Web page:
No need for a rush on bans
While most people agree with the statement that we live in a complicated world, a huge number argue for what they claim to be simple solutions. Nowhere is this more common than in addressing criminal, anti-social or harmful goods and behaviour. Some people favour strict laws that ban goods and behaviour. But bans almost never result in completely halting their target. In most cases, regulation beats bans hands down.
Take the current debate over ivory. The world agrees that killing elephants and rhinos, and selling their ivory, is a crime against nature, man and ecology. Hunting down poachers is applauded everywhere. Preventing profiting from ivory trafficking, however, has caused division. The two main choices are a total ban on sales and purchases of ivory on one hand, and a supervised market on the other.
A total ban on ivory will not work, and we already see that. That is in the news regularly. In the latest case at Suvarnabhumi airport, Customs Department agents recently seized 31 pieces of ivory, weighing 148 kilogrammes. It arrived from Nigeria, and was on its way to Laos and Vietnam, where today's top illegal carvers work, and then to China, where the money is. This "new" ivory must be a primary target of law enforcement, including at all international borders. But for the past couple of centuries, millions of people have acquired and currently own ivory. The total-ban faction would group this "old" ivory with the new, and outlaw all sales. The other faction sees registration and regulation as the answer, and indeed this seems the better way to go.
Another area where authorities have already cut off debate almost before it could start is e-cigarettes. Smoking electronic cigarettes, known popularly as vaping, is just as illegal in Thailand as possession and use of heroin or crystal methamphetamine. The Ministry of Commerce, of all places, steered through a complete ban on all production, import, sale, paraphernalia and thus possession of anything concerned with e-cigarettes and smoking. Illegal import of vaping material risks a prison sentence of 10 years, and street sales could bring five years in jail.
This ban on electronic smoking and vaping devices, which sparked a local debate after a woman was thrown into jail when police found the materials in the back of her car last December, addresses a crime without victims. And new studies are virtually unanimous that vaping is the second-best action against cigarette smoking short of simply stopping. Defence of the ban has become ludicrous. The Department of Disease Control has even issued a statement saying the reason to ban e-smoking is it could form formaldehyde.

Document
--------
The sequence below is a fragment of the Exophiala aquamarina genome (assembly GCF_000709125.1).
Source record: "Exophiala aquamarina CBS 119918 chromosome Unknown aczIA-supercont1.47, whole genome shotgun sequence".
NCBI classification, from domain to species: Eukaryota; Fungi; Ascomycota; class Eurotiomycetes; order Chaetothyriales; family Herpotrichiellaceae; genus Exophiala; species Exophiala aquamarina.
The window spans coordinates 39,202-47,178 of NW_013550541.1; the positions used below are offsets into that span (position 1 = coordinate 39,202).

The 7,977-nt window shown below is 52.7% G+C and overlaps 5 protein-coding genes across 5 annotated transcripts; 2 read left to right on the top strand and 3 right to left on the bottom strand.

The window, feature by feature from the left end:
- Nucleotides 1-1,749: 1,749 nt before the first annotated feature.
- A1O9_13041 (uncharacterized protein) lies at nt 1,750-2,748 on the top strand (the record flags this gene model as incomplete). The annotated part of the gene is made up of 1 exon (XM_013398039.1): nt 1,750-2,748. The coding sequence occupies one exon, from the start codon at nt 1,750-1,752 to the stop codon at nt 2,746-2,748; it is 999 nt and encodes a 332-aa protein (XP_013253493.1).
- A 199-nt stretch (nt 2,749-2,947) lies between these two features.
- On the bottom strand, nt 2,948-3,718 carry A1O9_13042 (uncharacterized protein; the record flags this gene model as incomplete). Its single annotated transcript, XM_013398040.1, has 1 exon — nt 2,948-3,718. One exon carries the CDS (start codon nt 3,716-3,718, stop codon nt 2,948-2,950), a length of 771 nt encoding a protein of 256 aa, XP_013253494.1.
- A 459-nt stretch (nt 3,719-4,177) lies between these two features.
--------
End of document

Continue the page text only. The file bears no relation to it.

This is the worst part of the ban, the government's refusal to accept available science. A very contentious and wrong viewpoint has sprung up that says e-cigarettes are more harmful than tobacco products made and sold by the government monopoly.
Science says otherwise. Public Health authorities in Britain reported in 2015 that e-cigarettes are 5% as harmful as tobacco to users -- and not harmful at all to others, like second-hand smoke. Just last week, the New York University's College of Global Public Health showed that if tobacco smokers switched to e-cigarettes, it would directly prevent 6.6 million early deaths.
Whether on ivory, e-cigarettes or other issues, it is rarely a good idea to rush to ban. It is often stated that if they were invented today, common medicines like Aspirin and paracetamol would be banned. Total bans never work and usually spawn black markets. They sap public resources and require extra prisons.
There are actions and objects so harmful that bans are justified. Usually, however, thoughtful government can come up with education and regulation that is far more in the public interest.
Bangkok Post editorial column
These editorials represent Bangkok Post thoughts about current issues and situations.
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